Effects of Ballista and Kilroy Springs on Palatally Impacted Canines: A Finite Element Model Analysis

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Turkish Journal of Orthodontics, vol.36, no.1, pp.30-38, 2023 (Peer-Reviewed Journal) identifier identifier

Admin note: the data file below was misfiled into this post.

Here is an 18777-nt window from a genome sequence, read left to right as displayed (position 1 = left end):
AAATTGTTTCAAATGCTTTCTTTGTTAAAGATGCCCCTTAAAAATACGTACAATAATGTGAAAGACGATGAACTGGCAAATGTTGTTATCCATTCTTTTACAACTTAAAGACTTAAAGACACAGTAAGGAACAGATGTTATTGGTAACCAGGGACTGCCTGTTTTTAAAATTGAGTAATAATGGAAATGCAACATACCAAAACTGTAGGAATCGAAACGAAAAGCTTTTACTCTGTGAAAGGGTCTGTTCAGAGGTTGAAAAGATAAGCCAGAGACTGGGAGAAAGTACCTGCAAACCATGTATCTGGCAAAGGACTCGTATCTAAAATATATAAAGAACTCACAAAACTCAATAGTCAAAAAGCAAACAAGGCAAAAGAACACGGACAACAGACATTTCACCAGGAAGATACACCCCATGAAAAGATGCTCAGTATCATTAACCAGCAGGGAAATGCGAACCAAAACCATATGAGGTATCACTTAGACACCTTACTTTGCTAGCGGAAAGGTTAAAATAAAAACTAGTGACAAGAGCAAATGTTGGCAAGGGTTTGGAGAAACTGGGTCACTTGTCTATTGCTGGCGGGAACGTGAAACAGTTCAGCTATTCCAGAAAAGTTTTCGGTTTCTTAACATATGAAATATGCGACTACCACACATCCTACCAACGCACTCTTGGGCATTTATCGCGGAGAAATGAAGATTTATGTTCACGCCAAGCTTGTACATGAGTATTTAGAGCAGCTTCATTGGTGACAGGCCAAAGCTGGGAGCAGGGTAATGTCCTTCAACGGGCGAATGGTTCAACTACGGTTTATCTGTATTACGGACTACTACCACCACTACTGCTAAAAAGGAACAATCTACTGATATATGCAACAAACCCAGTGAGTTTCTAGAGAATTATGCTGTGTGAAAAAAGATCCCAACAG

Objective: This study evaluated the stress distribution and displacement on impacted maxillary canines and their adjacent teeth of orthodontic forced eruption using Ballista and Kilroy springs by finite element model (FEM) analysis. Methods: Two different FEMs applying the same force level on an impacted canine tooth (Model 1: Ballista spring, Model 2: Kilroy spring) were conducted using FEM analysis and the principal stresses, von Mises stresses, and displacements were evaluated. Results: Von Mises values at the cusp tip of impacted canines were measured as 0.009896 N/mm² in the Ballista model and 0.015334 N/mm² in the Kilroy model. The highest value was measured in the buccal apex of the first premolar in both spring designs. The extrusion was observed in Ballista, and intrusion was observed in the Kilroy model at the apex of the first premolar. The Ballista model showed the highest value (0.003642 N/mm²) at the buccal tip of the first premolar, while in the Kilroy model, the highest measurement (0.002989 N/mm²) was shown at the incisal edge of the lateral tooth. Conclusion: Von Mises stress values were higher in the Kilroy model at the cusp tip and apical part of the impacted tooth than that in the Ballista model. The highest von Mises stress values were concentrated on the buccal root apex of the first premolar in both models. Although the amount of force applied by the springs was the same, the stress values were different depending on the spring design.